Sandy and Tom Hazen
Tom Hazen is a 58-year-old senior manager within the medical instruments
industry (specializing in dental, ophthalmic and surgical lasers) who
was diagnosed with right sided pleural malignant meso-thelioma by doctors
in Mission Viejo, California on May 17, 2000. Tom and his wife Sandy reside
in San Clemente in a beautiful custom made home within a gated community
on the beach. He lives a few blocks away from former President Nixon's
fabled "Western White House."
Life on the beach has been good. Tom is a tall slender man with an athletic
build who reminds me of a youthful Walter Matthau. He's both charming
and easy going -- at the same time, he has a razor sharp wit and an analytical
mind that searches for solutions like a moth to light. Sandy, as Tom puts
it, "is pure sweetness and light." She exudes good cheer and
optimism. She is the kind of person who breaks down barriers. Within a
few minutes, your guard comes down and you find yourself revealing personal
secrets and exchanging warm hugs.
Six months ago, Tom and Sandy would rise early in the morning and walk
along the beach to the San Clemente pier. A few times a week they would
play tennis. Tom enjoyed swimming at the community pool. They enjoyed
surf fishing and hiking. They knew their neighbors and liked them. Most
of all, they enjoyed the hearty and humor-filled company of their two
boys, David, age 29, and KT, age 31, who seemed to always be bringing
over their friends after a run, ocean swim or triathlon.
Tom and his sons, David and KT
Tom and Sandy's bond with their children rises above any "parent-child"
relationship. They play together like kids -- like friends. They genuinely
love each other's company -- an idyllic rapport that is the natural
result of Tom and Sandy's "hands-on" approach to child rearing.
Tom spent several hours every week coaching his boys in track and field,
baseball and soccer. In high school David was ranked as one of the top
pole vaulters in the nation and later went on to pole vault on the UCLA
track team. Tom was the Scoutmaster for a boy scout troop that included
KT and David, both of whom earned their Eagle Scout badges. Although Tom
has always worked -- he's a self-described "work-a-holic"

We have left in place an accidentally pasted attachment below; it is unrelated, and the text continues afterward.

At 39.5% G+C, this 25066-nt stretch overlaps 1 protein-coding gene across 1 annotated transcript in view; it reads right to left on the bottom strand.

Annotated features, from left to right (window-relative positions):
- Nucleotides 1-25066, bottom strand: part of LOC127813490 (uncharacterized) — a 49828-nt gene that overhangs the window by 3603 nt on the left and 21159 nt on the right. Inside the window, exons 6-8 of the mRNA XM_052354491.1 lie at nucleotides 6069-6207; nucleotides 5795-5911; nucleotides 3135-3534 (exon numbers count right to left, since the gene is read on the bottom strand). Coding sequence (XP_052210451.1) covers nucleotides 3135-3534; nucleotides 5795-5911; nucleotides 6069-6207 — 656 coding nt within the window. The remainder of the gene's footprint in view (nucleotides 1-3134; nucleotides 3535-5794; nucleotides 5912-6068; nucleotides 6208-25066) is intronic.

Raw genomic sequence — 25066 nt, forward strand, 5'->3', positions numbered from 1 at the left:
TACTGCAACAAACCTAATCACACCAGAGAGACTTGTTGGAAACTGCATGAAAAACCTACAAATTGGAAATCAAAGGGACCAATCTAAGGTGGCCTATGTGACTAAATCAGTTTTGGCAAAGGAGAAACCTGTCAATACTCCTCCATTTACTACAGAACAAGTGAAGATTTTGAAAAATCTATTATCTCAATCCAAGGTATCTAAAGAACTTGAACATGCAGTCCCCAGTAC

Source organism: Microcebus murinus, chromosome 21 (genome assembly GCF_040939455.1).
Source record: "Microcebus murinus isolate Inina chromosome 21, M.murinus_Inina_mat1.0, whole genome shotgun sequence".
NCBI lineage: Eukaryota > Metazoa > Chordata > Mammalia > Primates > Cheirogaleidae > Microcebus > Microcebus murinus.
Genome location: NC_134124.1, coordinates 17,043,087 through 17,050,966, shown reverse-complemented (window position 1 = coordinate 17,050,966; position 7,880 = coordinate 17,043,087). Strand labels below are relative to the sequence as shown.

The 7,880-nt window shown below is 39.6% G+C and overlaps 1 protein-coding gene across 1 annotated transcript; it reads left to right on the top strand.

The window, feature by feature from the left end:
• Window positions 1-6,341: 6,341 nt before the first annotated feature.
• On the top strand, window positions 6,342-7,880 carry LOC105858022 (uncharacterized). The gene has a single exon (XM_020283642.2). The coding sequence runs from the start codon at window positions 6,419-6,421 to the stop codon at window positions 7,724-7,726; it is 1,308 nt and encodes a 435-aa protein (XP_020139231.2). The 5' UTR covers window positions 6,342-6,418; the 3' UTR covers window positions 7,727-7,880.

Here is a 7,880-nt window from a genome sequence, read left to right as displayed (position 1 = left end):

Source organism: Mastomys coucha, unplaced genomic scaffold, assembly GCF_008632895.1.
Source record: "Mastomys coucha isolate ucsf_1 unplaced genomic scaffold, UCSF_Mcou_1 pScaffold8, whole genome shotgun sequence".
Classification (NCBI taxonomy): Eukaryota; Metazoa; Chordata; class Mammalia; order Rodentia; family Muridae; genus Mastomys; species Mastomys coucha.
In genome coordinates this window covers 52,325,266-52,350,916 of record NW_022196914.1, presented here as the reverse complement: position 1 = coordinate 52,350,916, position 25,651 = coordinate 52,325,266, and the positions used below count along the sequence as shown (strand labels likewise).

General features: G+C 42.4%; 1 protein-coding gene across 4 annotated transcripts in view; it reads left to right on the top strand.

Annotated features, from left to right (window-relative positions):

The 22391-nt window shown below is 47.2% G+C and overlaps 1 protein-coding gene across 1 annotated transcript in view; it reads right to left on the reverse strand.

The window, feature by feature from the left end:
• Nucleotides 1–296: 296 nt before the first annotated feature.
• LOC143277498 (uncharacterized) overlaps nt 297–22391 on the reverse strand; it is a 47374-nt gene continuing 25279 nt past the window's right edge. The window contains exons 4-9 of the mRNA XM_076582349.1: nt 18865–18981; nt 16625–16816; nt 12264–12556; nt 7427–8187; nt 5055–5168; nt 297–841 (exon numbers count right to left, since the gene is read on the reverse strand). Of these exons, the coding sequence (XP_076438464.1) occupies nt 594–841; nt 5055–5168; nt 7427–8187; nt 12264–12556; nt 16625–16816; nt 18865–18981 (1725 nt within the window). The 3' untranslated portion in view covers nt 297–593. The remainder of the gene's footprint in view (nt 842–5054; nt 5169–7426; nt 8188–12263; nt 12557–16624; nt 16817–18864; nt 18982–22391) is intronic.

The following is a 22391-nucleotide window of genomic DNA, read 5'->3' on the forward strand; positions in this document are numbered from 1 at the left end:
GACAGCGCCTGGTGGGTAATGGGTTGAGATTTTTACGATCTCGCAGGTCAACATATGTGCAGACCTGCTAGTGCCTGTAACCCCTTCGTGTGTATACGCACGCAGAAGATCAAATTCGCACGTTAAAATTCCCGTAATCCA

-- he always managed to find time for his kids, who in turn as adults
seem to always have time for their parents.
Tom earned his degree in Mechanical Engineering in 1963. After spending
the next seven years working in dirty, dusty industrial plants, including
the notorious Kaiser Steel Mill in Fontana, California, Tom realized that
he had higher calling. After putting in 60 hour weeks at the Kaiser Steel
Mill, at night he went to school at UCLA where he eventually earned his
MBA in 1971. For the next 29 years, Tom has been an executive senior manager
for various medical device companies -- a far cry from the oppressive
heat and swirling dusts of Henry Kaiser's Dark Satanic Mill. Tom left
the asbestos-infested mills, but millions of asbestos fibers went with him.
Early Warning Signs: Shortness of Breath and "Puny" Feeling
Sandy and Tom celebrating with friends after a triathlon, June 1998. Sports
have always been a way of life for the Hazens.
In early April of 2000, Tom and Sandy attended a birthday party for a
friend in Mexico. Tom began to feel "puny", a malaise which
he attributed to a virus. He stopped playing tennis. He began sleeping
more. He and Sandy began to walk more slowly for shorter distances. His
breathing became labored. He thought he had pneumonia. Tom had always
been robust. He did not even have a family doctor. So he spoke to his
next door neighbor, a medical doctor, who prescribed antibiotics.
On the sixth or seventh day after taking the antibiotics, he could no longer
climb the stairs to the patio on the roof of their two story house, where
Tom had spent many an hour formulating the business plan for a new company
he and his partners were starting. Tom, who knows his body like an Indy
Driver knows his race car, knew something was seriously amiss. Sandy called
her family doctor to set up an appointment for Tom. Tom resisted the temptation
to go to the hospital, but his shortness of breath became acute.
Crisis Prompts ER Visit
On May 1, 2000 at 8:30 pm Tom acknowledged that his condition had become
critical. He was feeling chronic pressure and pain. His heartbeat became